ICYMI: Tips to stay healthy during poor air quality days

Smoke clouds the air in a dry prairie.The 2024 North American wildfire season is underway and warmer weather is increasing the risk of higher ozone levels.In case you missed it, the Michigan Department of Health and Human Services is suggesting Michigan residents take steps to protect themselves from risks related to poor air quality.Monitor the air quality index on the AirNow website, or sign up for alerts through the EnviroFlash system. Keep an eye on the news and weather and be prepared in case of smoke.Before a wildfire smoke event, MDHHS recommends you: Familiarize yourself with your forced air HVAC system or your window air conditioning unit. If it has a fresh-air intake or outdoor air damper, you will need to close it during a smoke event.  Ensure you have replacement air filters that are rated MERV-13 or higher. Consider purchasing a portable air cleaner. If you don’t have one, you can make a do-it-yourself air filter.  Help neighbors and family members plan for possible wildfire smoke. If you have asthma or other respiratory illnesses, heart disease, diabetes or another health condition that may make you more sensitive to wildfire smoke, talk to your health care provider ahead for guidance. Children under 18, anyone over the age of 60, pregnant people and outdoor workers are also more at risk. Talk to your health care provider ahead of time to make a plan. Find more information on the MDHHS Your Health and Wildfire Smoke page.
busy day at Muskegon State park beach

Brush up on Great Lakes beach safety tips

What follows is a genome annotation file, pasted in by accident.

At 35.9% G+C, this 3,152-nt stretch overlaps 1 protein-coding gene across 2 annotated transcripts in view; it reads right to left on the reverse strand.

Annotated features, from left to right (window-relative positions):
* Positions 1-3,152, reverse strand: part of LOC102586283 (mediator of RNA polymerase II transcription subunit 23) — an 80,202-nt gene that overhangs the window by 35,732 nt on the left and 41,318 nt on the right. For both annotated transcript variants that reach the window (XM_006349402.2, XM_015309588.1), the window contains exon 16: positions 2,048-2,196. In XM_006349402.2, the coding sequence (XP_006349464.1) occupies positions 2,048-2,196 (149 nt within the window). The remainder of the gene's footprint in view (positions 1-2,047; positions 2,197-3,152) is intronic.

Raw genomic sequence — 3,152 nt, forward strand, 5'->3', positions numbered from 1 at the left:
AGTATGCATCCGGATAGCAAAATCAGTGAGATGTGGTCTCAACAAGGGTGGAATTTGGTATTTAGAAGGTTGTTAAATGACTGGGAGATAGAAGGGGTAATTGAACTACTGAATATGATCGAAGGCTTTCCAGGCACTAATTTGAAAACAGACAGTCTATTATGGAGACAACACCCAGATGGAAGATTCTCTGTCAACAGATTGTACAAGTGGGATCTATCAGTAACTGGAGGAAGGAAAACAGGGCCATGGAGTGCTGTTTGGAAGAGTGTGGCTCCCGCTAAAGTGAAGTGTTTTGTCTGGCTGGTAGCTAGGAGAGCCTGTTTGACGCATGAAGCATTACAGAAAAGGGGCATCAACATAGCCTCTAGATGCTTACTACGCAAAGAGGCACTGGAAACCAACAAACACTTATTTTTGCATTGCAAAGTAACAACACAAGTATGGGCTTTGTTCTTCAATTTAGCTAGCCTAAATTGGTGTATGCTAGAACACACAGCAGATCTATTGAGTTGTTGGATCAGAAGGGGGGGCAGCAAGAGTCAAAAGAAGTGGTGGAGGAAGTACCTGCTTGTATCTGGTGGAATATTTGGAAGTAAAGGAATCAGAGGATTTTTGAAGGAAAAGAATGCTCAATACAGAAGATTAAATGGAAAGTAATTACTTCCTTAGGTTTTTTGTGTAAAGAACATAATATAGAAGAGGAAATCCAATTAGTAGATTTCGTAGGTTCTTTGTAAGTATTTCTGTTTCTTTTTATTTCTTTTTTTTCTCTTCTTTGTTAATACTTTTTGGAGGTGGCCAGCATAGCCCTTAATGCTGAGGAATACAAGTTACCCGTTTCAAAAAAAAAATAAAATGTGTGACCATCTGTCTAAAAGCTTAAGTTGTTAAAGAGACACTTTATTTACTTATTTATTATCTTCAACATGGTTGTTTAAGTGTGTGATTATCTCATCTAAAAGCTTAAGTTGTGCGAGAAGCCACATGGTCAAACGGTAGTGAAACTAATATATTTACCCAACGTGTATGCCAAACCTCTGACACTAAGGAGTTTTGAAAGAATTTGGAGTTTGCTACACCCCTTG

A crowd of beachgoers sprawls across a shoreline, mingling in the water and on the sand.Summer temperatures are here, and the water is calling! Many state parks, but not all, offer swim areas identified by buoys or markers, a beach flag warning system and water depth less than 5 feet at the time of installation. Before you jump in, make sure to keep safety in mind, especially on big water. Remember the Great Lakes are large, powerful water systems that hold more than 20% of the world’s fresh water. Strong currents can catch even the most experienced swimmer off guard.To keep everyone safe, follow these must-know tips: Check weather conditions and beach flags in buoyed swim areas (double-red flags = water access closed, red flag = high hazard, yellow flag = medium hazard, green flag = low hazard). By law, you cannot enter the water from the beach when double-red flags are flying or if otherwise directed.  Choose buoyed swim areas located in state parks. Swim areas offer additional safety measures and visual cautions. It’s important to note that not all state parks have designated swim areas.  Never swim alone, especially children. Keep close watch on children and weaker swimmers: Stay within arm’s reach, have them wear U.S. Coast Guard-approved life jackets, be conscious of their limits and take breaks frequently. Be aware of water temperatures. Water can be much colder than the ambient air temperature might suggest, especially in larger bodies of water like the Great Lakes. Sudden immersion and/or sustained time in cold water can cause cold shock, making it hard to breathe and increasing your risk of drowning.Learn more about these beach safety tips, including information about the benefits of buoyed swim areas, the beach flag warning system, how to spot (and escape) Great Lakes currents and more at